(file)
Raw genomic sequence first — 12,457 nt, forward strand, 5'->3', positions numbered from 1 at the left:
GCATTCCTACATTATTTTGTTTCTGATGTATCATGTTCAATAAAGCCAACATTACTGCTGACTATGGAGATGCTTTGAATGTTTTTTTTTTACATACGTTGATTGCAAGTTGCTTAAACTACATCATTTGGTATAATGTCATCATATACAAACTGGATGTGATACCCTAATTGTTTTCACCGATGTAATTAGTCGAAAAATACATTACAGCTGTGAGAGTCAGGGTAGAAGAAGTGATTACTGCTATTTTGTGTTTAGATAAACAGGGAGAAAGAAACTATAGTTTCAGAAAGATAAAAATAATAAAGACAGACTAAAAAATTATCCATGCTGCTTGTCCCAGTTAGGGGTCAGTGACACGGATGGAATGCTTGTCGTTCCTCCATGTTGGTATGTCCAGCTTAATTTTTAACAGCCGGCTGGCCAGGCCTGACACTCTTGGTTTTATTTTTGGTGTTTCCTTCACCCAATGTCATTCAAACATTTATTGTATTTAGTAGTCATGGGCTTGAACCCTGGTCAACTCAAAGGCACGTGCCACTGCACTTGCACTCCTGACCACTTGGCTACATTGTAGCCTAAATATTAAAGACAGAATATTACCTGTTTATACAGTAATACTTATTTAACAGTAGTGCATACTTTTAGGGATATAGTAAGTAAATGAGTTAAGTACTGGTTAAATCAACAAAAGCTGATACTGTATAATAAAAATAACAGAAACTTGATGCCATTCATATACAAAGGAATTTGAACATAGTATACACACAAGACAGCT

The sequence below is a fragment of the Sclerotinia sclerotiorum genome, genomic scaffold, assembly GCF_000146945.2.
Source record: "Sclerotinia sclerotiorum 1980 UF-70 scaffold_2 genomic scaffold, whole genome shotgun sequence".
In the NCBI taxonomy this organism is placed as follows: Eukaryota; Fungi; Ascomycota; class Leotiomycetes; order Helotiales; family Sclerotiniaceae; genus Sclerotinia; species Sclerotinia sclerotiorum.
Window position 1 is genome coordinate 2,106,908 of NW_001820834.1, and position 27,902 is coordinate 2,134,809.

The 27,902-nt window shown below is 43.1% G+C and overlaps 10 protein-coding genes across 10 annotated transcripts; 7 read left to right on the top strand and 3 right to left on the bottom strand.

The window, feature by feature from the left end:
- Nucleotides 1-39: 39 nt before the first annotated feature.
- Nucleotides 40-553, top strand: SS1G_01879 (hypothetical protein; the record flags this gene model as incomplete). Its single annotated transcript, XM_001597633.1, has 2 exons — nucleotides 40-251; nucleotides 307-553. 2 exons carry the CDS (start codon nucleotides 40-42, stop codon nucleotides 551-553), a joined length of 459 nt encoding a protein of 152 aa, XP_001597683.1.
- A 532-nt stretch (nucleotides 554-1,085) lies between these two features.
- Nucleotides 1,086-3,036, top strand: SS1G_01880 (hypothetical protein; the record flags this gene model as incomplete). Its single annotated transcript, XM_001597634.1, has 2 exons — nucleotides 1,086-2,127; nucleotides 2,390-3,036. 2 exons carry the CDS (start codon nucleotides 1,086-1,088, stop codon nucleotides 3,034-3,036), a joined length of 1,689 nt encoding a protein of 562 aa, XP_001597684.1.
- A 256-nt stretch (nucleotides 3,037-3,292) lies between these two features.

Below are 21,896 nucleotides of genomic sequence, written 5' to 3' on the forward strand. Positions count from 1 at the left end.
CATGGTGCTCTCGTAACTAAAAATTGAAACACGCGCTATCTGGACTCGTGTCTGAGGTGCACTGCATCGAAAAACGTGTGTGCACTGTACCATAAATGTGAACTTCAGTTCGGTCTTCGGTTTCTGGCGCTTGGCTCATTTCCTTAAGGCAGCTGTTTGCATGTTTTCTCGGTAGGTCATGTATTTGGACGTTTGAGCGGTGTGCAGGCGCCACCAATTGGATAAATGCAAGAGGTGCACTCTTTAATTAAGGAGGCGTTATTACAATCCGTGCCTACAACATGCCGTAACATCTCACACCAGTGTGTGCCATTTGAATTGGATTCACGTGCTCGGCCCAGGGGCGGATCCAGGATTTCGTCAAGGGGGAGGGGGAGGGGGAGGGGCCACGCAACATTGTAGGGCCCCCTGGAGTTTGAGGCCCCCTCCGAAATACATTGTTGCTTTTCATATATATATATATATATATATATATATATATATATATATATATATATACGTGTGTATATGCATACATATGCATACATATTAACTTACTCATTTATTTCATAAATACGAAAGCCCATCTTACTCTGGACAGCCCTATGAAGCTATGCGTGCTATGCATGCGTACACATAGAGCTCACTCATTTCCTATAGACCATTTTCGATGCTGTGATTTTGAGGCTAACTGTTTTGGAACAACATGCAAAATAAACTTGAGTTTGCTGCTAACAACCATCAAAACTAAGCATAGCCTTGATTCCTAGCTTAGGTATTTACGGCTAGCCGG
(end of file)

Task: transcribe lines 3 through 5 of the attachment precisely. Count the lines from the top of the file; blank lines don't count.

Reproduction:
The sequence below is a fragment of the Sclerotinia sclerotiorum genome, genomic scaffold, assembly GCF_000146945.2.
Source record: "Sclerotinia sclerotiorum 1980 UF-70 scaffold_2 genomic scaffold, whole genome shotgun sequence".
In the NCBI taxonomy this organism is placed as follows: Eukaryota; Fungi; Ascomycota; class Leotiomycetes; order Helotiales; family Sclerotiniaceae; genus Sclerotinia; species Sclerotinia sclerotiorum.